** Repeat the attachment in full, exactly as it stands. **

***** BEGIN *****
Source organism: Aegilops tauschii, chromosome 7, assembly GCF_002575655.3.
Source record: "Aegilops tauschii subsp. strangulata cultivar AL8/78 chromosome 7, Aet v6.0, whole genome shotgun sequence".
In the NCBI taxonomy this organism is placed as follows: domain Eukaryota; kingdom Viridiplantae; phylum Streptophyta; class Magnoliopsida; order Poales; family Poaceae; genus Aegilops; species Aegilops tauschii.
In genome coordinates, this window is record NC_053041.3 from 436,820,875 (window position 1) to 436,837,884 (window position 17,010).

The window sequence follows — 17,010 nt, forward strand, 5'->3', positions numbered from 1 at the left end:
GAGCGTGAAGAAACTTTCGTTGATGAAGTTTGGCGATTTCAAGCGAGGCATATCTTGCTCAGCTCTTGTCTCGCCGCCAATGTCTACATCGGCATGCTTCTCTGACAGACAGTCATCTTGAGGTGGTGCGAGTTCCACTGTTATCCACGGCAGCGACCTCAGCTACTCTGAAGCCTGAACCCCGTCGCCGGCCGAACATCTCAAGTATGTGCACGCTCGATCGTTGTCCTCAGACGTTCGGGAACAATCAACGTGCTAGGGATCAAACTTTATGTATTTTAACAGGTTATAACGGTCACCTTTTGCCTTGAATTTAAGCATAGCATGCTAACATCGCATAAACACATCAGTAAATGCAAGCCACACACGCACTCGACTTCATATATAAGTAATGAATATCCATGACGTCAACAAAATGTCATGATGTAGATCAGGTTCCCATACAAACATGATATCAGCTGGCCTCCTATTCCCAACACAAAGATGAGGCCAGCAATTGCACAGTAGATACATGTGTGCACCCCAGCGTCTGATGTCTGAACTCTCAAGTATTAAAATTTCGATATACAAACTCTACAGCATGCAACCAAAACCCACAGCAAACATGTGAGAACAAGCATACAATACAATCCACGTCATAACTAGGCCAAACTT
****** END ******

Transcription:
Source organism: Aegilops tauschii, chromosome 7, assembly GCF_002575655.3.
Source record: "Aegilops tauschii subsp. strangulata cultivar AL8/78 chromosome 7, Aet v6.0, whole genome shotgun sequence".
In the NCBI taxonomy this organism is placed as follows: domain Eukaryota; kingdom Viridiplantae; phylum Streptophyta; class Magnoliopsida; order Poales; family Poaceae; genus Aegilops; species Aegilops tauschii.
In genome coordinates, this window is record NC_053041.3 from 436,820,875 (window position 1) to 436,837,884 (window position 17,010).

The window sequence follows — 17,010 nt, forward strand, 5'->3', positions numbered from 1 at the left end:
GAGCGTGAAGAAACTTTCGTTGATGAAGTTTGGCGATTTCAAGCGAGGCATATCTTGCTCAGCTCTTGTCTCGCCGCCAATGTCTACATCGGCATGCTTCTCTGACAGACAGTCATCTTGAGGTGGTGCGAGTTCCACTGTTATCCACGGCAGCGACCTCAGCTACTCTGAAGCCTGAACCCCGTCGCCGGCCGAACATCTCAAGTATGTGCACGCTCGATCGTTGTCCTCAGACGTTCGGGAACAATCAACGTGCTAGGGATCAAACTTTATGTATTTTAACAGGTTATAACGGTCACCTTTTGCCTTGAATTTAAGCATAGCATGCTAACATCGCATAAACACATCAGTAAATGCAAGCCACACACGCACTCGACTTCATATATAAGTAATGAATATCCATGACGTCAACAAAATGTCATGATGTAGATCAGGTTCCCATACAAACATGATATCAGCTGGCCTCCTATTCCCAACACAAAGATGAGGCCAGCAATTGCACAGTAGATACATGTGTGCACCCCAGCGTCTGATGTCTGAACTCTCAAGTATTAAAATTTCGATATACAAACTCTACAGCATGCAACCAAAACCCACAGCAAACATGTGAGAACAAGCATACAATACAATCCACGTCATAACTAGGCCAAACTT